Winchester’s merchants were wise in a way that the Democratic Party was not in 1864. When the circumstances of the war changed, the merchants changed with them. The politicians, on the other hand, refused to change, even refused to acknowledge that there had even been a change. The Democrats nominated George McClellan, the former commander of the Army of the Potomac, as their presidential candidate that year, and although McClellan himself repudiated the central plank in the Democratic Party’s platform, that of ending the war with a negotiated peace between the North and the South, Abraham Lincoln knew better. In a memorandum dated 23 August 1864, Lincoln noted that his re-election was unlikely and that he would have to do his utmost to save the Union between Election Day and the presidential inauguration in March, because McClellan would have “…secured his election on such grounds that he cannot possibly save it afterwards.”
Lincoln was right; McClellan would have to make peace, whether he wanted to or not. The summer of 1864 was the nadir of American political and military history. The people of the North wanted an end to the never-ending violence that seemed to accomplish nothing and the Democrats were willing to give the electorate that peace if it gave them the White House. In the field, Ulysses S. Grant’s Overland campaign, which saw some the most prolonged and ferocious fighting in the history of warfare up to that time, had come to a bloody halt in the trenches outside of Petersburg, Virginia. William Tecumseh Sherman’s Atlanta campaign was stuck outside the campaign’s eponymous objective. In the West, the Red River campaign, possibly the least explainable military campaign in American military history, ended ingloriously with the engineers having to dam up the Red River so that there would be enough water to float the rest of the army back down the river to its starting point. Politically, Lincoln faced a growing sense of panic in the ranks of his own party; many Republican leaders wanted to hold another convention and nominate someone, anyone, else for President. The conventional wisdom of the day was that Lincoln not only would not win, he could not possibly win.
And then everything changed. On 5 August 1864 Rear Admiral David Farragut ordered his fleet to “…damn the torpedoes, full speed ahead…” and charge through the minefields that protected Mobile Bay to smash the Rebel fleet inside, thereby closing the South’s last major port on the Gulf of Mexico. Less than a month later, Sherman finally forced John Bell Hood’s army out of Atlanta. Atlanta was the rail hub of the South and a major industrial center; the loss of the city meant that food, munitions, and other supplies from the Deep South could no longer reach Robert E. Lee’s Army of Northern Virginia. Lee’s army would now have to make do with what their commissary corps could find in Virginia and the Carolinas.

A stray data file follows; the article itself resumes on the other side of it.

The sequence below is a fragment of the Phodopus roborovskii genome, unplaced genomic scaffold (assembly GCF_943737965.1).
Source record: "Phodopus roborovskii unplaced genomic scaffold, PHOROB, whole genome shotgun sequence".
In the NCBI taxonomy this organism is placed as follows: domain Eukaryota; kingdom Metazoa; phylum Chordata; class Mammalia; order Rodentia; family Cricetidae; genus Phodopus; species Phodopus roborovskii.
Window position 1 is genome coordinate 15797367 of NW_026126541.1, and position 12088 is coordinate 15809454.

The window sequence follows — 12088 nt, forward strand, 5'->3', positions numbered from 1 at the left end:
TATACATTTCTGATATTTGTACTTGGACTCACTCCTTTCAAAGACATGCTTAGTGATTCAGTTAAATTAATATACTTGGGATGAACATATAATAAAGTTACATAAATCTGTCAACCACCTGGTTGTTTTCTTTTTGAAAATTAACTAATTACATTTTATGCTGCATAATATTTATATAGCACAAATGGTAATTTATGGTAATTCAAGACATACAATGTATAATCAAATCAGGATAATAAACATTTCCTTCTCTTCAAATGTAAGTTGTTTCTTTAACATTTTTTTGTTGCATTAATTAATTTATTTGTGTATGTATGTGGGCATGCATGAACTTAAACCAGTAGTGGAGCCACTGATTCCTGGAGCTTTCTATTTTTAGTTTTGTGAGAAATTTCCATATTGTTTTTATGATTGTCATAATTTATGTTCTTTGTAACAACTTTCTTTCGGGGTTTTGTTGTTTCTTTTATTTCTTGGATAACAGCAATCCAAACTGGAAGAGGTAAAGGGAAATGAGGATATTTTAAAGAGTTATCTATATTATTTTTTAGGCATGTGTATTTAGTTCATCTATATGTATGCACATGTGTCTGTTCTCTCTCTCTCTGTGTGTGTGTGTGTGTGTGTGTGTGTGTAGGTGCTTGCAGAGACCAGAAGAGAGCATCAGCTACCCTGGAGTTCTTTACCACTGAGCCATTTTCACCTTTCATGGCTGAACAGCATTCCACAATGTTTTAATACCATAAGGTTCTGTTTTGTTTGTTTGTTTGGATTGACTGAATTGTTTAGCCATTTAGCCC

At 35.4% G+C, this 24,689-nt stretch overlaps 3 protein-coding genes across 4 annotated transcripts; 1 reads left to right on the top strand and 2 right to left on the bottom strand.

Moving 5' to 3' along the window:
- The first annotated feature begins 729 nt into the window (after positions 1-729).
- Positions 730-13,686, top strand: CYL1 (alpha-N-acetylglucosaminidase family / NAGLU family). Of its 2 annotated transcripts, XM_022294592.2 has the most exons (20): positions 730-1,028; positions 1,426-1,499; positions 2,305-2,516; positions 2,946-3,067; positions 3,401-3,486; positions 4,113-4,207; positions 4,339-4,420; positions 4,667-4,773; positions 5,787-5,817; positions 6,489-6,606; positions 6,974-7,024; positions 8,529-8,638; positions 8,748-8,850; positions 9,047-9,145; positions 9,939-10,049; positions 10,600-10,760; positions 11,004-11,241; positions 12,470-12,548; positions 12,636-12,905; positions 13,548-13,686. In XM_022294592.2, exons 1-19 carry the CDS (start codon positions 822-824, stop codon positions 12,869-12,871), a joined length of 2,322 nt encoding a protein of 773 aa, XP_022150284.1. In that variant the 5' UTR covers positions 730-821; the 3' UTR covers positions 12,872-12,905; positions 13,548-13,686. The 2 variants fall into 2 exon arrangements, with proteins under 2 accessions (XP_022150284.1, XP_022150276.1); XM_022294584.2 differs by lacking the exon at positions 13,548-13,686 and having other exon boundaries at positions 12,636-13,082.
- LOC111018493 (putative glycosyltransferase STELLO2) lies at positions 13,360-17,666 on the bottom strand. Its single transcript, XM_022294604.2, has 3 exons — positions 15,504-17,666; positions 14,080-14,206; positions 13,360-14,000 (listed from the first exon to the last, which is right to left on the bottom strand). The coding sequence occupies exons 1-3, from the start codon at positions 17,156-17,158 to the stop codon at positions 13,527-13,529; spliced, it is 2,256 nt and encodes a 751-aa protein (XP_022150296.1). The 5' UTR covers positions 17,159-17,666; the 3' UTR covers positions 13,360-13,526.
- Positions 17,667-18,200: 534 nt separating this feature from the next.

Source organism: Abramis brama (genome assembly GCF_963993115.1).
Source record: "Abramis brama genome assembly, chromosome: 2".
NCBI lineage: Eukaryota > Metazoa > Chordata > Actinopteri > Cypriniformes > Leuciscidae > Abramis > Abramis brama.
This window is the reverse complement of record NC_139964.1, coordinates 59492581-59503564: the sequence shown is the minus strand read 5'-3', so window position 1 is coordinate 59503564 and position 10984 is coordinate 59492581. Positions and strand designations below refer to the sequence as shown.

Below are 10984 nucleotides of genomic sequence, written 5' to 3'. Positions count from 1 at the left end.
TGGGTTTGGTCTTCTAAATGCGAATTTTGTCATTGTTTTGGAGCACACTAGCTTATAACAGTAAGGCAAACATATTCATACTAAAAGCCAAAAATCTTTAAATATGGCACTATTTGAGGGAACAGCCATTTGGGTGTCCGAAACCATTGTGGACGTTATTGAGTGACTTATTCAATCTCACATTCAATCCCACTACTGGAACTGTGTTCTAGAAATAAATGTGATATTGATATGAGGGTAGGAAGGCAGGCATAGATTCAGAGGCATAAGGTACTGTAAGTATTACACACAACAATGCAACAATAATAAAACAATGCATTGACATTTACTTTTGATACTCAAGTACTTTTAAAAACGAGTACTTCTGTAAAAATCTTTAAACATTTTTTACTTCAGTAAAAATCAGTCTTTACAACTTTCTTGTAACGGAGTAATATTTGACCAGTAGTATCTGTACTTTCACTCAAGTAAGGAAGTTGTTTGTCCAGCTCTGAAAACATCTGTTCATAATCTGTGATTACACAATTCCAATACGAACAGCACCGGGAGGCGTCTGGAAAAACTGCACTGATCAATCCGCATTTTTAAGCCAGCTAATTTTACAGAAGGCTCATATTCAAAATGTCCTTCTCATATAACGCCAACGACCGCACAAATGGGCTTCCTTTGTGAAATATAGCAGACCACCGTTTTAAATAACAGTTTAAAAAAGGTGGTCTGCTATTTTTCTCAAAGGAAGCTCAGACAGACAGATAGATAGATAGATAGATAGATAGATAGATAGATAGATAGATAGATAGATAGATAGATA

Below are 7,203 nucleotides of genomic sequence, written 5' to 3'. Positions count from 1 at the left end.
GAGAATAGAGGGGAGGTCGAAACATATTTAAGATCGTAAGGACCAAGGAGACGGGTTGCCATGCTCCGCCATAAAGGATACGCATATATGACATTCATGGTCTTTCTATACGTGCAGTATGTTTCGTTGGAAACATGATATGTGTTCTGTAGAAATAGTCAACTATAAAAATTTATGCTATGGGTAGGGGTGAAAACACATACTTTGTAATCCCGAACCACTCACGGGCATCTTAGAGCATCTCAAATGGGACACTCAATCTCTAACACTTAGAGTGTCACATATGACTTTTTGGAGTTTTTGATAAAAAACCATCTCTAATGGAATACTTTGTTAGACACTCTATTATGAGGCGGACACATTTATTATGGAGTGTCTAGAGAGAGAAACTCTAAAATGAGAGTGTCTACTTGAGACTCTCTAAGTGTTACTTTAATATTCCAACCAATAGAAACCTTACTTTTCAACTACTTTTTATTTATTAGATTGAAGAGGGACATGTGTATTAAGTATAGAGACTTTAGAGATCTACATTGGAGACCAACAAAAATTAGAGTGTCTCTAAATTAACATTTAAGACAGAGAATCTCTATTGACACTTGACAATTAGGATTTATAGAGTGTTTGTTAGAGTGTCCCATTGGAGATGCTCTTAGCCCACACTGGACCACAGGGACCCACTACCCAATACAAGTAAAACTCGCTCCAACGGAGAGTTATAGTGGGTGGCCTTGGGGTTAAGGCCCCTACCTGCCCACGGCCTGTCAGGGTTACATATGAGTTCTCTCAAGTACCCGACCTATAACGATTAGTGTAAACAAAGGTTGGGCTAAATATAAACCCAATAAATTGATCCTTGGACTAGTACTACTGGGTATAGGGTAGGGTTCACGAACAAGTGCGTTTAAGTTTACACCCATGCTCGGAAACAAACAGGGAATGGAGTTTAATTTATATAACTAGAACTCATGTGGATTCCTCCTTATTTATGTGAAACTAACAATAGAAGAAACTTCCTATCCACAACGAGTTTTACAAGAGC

Disaster then, as it is wont to do, followed on disaster. Philip Sheridan, commander of the Army of the Potomac’s Cavalry Corps, received orders from Grant to destroy Lee’s supply base in Virginia’s Shenandoah Valley once and for all. Sheridan, a five foot five Irishman with a six foot seven chip on his shoulder when it came to Southern aristocrats—he had been suspended from West Point for a year following a fight with the scion of such a family—went about his incendiary duties with an pyromaniac’s glee, turning the once verdant Shenandoah Valley into a Dixieland version of Mordor. When a Confederate army surprised and defeated his army early one morning at Cedar Creek, Sheridan single-handedly turned his routed army around and sent them smashing back into the Confederate lines. The Rebel army cracked under the unexpected onslaught, retreating out of the Shenandoah Valley for the last time. Winchester would not change hands again.
What was clearly obvious to the soldiers soon became obvious to the war-weary citizens of the North; the never-ending war was, in fact, coming to an end, and coming to an end without having to tear the nation in half. The national mood lightened, as did the determination to see the thing through, and support for Lincoln began to grow.
And through it all, the Democrats’ message did not change: the war was a disaster, the country wanted peace, emancipation was a mistake, and Lincoln was an illiterate dictatorial buffoon unworthy of the high office he held. They repeated the party line over and over again, perhaps to reassure themselves, perhaps believing that if they said it often enough the voters would ignore what they read in the newspapers and vote to end a war the North was now clearly winning. But whatever the reason, the party leadership and the Democratic press insisted that nothing had changed, that their party’s platform was still relevant, that it was still July 1864, even though the calendar and the war and the electorate had moved on.
The Democrats lost the 1864 election; in fact, they wouldn’t win another presidential election until 1884, and the two noncontiguous terms of Grover Cleveland were the only two Democratic administrations between 1868 and 1912; and a generation of Republican politicians rose to power and prominence by reminding Union veterans that they ought to vote as they shot, and that the Democratic Party, the party that wanted to end emancipation and divide the Union, was now the favored political party of their erstwhile enemies. There isn’t much anyone can learn from this, I suppose, except that denial, whether we’re talking the state or the river, can be a dangerous place for people with a blind spot.